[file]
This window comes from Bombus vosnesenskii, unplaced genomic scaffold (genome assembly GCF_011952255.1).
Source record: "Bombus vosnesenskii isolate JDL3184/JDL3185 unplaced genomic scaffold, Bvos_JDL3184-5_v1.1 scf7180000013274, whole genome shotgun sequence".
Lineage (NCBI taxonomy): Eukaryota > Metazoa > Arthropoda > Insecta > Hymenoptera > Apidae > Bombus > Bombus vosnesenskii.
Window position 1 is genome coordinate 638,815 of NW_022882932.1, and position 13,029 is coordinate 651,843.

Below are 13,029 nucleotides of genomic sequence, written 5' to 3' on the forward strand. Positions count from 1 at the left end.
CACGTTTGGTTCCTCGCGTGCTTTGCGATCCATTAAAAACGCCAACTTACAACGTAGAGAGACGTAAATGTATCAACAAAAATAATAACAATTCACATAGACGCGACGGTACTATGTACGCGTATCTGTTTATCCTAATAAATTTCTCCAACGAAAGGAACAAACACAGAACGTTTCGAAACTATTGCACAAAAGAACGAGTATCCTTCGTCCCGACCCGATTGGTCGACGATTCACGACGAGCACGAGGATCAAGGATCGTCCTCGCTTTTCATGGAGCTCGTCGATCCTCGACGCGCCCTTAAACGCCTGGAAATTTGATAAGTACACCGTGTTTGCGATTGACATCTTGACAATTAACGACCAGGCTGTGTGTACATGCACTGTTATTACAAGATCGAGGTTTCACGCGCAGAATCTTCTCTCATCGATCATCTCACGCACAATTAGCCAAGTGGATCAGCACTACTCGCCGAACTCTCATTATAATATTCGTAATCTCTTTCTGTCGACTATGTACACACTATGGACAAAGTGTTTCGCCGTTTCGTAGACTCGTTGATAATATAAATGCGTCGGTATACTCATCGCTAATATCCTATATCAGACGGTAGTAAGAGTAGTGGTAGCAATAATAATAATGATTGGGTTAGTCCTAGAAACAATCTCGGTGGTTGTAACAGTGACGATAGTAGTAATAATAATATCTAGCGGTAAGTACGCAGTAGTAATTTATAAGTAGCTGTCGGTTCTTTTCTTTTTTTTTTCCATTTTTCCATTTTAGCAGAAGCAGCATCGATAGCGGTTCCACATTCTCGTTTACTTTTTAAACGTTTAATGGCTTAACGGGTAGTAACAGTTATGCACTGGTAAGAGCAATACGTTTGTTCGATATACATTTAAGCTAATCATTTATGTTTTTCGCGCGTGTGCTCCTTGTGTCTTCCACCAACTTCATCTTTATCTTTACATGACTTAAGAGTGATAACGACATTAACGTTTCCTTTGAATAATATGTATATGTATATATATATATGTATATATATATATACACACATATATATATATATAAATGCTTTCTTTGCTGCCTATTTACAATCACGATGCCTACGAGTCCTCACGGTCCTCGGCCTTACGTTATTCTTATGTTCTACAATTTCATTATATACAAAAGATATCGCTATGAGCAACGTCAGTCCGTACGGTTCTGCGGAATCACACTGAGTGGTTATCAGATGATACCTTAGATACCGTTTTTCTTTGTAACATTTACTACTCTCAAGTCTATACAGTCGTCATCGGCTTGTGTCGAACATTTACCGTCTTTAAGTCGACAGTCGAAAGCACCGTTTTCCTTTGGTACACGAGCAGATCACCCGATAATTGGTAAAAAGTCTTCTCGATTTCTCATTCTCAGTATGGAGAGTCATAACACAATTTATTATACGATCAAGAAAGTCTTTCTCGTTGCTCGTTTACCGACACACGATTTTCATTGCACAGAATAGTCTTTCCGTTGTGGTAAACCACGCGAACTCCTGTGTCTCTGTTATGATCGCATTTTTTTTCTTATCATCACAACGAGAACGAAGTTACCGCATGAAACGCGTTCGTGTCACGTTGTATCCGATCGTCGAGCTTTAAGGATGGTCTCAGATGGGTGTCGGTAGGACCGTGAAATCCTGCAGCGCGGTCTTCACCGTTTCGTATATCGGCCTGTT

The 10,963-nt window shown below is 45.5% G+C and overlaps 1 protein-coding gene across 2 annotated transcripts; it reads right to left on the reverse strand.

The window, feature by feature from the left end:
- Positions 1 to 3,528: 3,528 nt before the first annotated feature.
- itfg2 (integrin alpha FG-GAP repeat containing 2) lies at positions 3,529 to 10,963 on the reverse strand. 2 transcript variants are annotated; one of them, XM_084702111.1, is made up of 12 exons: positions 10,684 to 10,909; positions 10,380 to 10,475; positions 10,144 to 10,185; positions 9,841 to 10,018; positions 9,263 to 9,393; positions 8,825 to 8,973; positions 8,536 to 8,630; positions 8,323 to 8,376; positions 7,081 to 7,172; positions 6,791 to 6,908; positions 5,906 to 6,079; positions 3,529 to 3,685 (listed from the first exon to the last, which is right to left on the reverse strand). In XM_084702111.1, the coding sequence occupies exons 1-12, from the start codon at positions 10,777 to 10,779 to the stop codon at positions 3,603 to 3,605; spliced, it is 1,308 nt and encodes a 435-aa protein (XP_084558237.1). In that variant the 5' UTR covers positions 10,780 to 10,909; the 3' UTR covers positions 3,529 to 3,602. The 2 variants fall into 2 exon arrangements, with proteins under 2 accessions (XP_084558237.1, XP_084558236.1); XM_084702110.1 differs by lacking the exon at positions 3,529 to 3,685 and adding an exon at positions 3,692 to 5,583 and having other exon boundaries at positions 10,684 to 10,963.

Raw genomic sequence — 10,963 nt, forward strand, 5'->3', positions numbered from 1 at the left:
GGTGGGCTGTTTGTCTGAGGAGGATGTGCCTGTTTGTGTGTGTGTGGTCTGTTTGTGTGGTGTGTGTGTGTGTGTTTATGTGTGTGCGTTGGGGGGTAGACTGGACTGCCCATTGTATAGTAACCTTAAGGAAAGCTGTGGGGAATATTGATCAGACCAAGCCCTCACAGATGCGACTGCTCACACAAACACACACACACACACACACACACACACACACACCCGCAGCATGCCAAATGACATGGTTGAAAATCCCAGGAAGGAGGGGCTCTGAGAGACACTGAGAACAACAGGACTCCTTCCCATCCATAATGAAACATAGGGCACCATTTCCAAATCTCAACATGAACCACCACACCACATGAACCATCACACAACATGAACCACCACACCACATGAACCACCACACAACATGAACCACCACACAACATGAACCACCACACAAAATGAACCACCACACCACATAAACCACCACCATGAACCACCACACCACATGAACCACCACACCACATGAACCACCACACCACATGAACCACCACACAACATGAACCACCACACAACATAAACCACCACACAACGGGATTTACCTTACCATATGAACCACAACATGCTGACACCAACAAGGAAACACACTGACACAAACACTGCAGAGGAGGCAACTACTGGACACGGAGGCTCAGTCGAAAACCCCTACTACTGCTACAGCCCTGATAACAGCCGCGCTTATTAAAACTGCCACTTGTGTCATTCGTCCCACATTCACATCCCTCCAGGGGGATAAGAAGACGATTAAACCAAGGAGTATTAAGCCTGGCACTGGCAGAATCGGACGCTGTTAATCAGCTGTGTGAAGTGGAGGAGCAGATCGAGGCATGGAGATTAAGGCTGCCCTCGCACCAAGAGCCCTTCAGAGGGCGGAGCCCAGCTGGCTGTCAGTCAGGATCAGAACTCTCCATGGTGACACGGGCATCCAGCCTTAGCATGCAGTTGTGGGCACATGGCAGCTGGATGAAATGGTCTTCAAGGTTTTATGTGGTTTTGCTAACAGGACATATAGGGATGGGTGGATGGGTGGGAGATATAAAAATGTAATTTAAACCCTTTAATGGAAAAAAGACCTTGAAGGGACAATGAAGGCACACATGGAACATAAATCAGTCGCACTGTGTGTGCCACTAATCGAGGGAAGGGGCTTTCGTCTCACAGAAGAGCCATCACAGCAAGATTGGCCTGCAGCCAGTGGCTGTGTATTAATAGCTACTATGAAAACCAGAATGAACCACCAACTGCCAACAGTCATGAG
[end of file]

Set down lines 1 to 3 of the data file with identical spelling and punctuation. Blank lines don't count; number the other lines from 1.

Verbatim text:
This window comes from Bombus vosnesenskii, unplaced genomic scaffold (genome assembly GCF_011952255.1).
Source record: "Bombus vosnesenskii isolate JDL3184/JDL3185 unplaced genomic scaffold, Bvos_JDL3184-5_v1.1 scf7180000013274, whole genome shotgun sequence".
Lineage (NCBI taxonomy): Eukaryota > Metazoa > Arthropoda > Insecta > Hymenoptera > Apidae > Bombus > Bombus vosnesenskii.